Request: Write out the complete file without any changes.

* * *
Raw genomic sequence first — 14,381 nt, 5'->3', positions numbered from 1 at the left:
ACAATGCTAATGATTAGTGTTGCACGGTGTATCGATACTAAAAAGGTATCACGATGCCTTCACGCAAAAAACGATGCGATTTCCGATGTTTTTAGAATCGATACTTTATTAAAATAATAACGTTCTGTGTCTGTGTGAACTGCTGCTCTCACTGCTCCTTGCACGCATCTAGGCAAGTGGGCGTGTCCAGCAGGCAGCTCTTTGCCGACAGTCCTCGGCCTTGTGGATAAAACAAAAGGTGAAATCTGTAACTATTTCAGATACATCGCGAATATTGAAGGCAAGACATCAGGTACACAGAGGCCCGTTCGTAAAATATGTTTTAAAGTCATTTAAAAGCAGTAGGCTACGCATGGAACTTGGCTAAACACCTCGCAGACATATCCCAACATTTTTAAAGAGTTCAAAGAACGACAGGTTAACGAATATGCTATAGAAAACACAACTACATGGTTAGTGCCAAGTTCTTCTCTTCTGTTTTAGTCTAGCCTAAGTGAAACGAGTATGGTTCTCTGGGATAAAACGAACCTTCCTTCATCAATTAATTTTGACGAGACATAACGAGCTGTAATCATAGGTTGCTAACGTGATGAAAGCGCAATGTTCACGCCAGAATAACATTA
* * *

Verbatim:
Raw genomic sequence first — 14,381 nt, 5'->3', positions numbered from 1 at the left:
ACAATGCTAATGATTAGTGTTGCACGGTGTATCGATACTAAAAAGGTATCACGATGCCTTCACGCAAAAAACGATGCGATTTCCGATGTTTTTAGAATCGATACTTTATTAAAATAATAACGTTCTGTGTCTGTGTGAACTGCTGCTCTCACTGCTCCTTGCACGCATCTAGGCAAGTGGGCGTGTCCAGCAGGCAGCTCTTTGCCGACAGTCCTCGGCCTTGTGGATAAAACAAAAGGTGAAATCTGTAACTATTTCAGATACATCGCGAATATTGAAGGCAAGACATCAGGTACACAGAGGCCCGTTCGTAAAATATGTTTTAAAGTCATTTAAAAGCAGTAGGCTACGCATGGAACTTGGCTAAACACCTCGCAGACATATCCCAACATTTTTAAAGAGTTCAAAGAACGACAGGTTAACGAATATGCTATAGAAAACACAACTACATGGTTAGTGCCAAGTTCTTCTCTTCTGTTTTAGTCTAGCCTAAGTGAAACGAGTATGGTTCTCTGGGATAAAACGAACCTTCCTTCATCAATTAATTTTGACGAGACATAACGAGCTGTAATCATAGGTTGCTAACGTGATGAAAGCGCAATGTTCACGCCAGAATAACATTA